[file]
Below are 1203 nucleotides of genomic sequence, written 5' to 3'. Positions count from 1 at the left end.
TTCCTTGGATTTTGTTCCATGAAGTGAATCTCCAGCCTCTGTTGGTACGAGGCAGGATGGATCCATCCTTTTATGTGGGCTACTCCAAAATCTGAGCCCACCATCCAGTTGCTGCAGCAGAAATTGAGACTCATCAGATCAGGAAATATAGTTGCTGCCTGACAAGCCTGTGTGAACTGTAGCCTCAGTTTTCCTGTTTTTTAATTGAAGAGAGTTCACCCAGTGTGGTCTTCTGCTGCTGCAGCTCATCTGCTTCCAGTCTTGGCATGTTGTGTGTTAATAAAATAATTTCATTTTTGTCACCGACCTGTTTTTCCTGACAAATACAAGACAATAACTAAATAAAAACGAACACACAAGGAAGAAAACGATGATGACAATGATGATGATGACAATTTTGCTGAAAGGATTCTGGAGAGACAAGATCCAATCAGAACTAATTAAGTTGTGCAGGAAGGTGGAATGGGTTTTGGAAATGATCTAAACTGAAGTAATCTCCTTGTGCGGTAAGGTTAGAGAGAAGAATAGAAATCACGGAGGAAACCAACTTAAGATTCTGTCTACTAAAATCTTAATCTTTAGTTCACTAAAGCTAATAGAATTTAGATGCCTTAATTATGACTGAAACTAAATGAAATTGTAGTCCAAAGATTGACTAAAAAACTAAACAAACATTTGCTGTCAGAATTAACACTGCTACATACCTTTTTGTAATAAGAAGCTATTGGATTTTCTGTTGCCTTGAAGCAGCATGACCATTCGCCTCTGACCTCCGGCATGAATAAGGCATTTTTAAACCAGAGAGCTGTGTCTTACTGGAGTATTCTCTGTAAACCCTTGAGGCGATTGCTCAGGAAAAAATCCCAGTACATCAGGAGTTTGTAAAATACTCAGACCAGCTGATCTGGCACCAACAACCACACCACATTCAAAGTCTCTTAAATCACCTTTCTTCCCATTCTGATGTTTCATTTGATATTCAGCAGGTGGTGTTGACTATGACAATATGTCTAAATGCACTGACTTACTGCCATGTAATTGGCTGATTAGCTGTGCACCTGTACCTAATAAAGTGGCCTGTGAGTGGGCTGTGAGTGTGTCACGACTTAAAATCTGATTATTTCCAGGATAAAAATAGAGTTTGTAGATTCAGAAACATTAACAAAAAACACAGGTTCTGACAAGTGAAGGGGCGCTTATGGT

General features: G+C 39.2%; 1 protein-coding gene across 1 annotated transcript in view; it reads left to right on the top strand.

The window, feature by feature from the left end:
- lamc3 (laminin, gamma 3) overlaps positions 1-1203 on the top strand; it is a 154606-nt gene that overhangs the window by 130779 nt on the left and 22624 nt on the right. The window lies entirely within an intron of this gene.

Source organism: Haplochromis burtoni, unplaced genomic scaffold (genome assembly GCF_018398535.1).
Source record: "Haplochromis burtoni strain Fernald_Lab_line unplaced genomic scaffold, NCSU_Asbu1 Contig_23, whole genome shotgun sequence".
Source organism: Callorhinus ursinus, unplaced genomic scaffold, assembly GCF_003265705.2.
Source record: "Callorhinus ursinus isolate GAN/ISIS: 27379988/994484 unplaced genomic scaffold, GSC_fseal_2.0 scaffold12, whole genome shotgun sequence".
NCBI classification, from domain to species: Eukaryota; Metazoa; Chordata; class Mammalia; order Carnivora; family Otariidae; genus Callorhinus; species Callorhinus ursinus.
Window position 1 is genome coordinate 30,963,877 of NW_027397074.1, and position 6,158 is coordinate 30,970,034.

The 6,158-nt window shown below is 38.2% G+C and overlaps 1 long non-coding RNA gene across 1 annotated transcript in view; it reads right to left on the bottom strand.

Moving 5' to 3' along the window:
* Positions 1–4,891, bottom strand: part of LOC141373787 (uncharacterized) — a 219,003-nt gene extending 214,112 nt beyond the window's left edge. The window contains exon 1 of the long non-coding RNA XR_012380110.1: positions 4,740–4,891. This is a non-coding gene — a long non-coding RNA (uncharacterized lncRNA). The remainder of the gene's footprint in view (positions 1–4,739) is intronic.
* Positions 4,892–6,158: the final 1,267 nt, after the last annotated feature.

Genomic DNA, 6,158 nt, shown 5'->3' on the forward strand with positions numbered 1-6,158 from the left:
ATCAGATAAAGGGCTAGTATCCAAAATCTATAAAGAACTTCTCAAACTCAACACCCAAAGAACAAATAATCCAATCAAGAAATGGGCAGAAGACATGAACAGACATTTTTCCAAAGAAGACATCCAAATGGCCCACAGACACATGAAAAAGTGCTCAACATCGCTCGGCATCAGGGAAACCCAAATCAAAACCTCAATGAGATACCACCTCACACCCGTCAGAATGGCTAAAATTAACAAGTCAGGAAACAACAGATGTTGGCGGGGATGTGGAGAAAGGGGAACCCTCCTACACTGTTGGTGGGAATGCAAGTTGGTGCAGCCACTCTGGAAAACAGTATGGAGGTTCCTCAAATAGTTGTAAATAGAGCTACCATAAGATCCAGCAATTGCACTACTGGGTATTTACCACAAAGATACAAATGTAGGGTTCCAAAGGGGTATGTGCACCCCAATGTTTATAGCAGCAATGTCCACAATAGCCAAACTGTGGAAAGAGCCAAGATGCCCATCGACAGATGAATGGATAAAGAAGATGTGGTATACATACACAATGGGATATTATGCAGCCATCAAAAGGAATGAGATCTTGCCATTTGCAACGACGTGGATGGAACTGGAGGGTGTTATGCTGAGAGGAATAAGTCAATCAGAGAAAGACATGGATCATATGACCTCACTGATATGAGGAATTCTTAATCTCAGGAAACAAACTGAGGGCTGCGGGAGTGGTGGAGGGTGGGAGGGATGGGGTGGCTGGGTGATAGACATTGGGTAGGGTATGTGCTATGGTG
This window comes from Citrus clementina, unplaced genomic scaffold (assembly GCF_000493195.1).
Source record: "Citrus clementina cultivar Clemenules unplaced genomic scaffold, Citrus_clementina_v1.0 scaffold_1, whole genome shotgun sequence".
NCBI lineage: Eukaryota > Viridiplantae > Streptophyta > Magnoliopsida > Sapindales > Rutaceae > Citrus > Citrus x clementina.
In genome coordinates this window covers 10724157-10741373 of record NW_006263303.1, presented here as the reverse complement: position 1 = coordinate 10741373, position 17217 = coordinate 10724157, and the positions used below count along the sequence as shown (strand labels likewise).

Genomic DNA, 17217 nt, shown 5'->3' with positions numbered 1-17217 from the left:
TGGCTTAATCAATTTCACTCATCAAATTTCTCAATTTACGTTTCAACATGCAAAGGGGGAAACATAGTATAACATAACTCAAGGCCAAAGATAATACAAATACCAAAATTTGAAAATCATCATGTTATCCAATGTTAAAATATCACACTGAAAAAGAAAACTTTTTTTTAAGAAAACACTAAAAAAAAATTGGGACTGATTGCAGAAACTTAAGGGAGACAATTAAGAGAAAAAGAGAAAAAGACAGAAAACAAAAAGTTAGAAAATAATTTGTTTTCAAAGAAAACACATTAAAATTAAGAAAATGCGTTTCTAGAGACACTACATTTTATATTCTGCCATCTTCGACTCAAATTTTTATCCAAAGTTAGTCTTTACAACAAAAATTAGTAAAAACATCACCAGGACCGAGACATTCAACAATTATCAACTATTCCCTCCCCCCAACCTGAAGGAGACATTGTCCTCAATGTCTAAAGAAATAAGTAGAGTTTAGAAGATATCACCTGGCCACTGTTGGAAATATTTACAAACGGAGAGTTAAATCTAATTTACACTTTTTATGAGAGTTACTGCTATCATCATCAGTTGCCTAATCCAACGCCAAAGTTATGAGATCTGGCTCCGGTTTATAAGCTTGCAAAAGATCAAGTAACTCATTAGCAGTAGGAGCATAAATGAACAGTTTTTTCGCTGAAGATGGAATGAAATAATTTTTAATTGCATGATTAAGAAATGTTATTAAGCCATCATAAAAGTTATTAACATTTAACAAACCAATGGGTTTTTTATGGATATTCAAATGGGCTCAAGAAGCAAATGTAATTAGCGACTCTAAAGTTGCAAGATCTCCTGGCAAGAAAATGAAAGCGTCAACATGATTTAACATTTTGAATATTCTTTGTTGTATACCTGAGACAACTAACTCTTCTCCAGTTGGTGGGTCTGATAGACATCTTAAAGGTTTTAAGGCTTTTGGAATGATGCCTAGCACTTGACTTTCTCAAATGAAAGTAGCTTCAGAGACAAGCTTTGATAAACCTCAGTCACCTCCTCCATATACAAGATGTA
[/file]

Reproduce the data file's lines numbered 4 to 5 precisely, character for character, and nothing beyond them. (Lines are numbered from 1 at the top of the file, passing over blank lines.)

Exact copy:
The window, feature by feature from the left end:
- lamc3 (laminin, gamma 3) overlaps positions 1-1203 on the top strand; it is a 154606-nt gene that overhangs the window by 130779 nt on the left and 22624 nt on the right. The window lies entirely within an intron of this gene.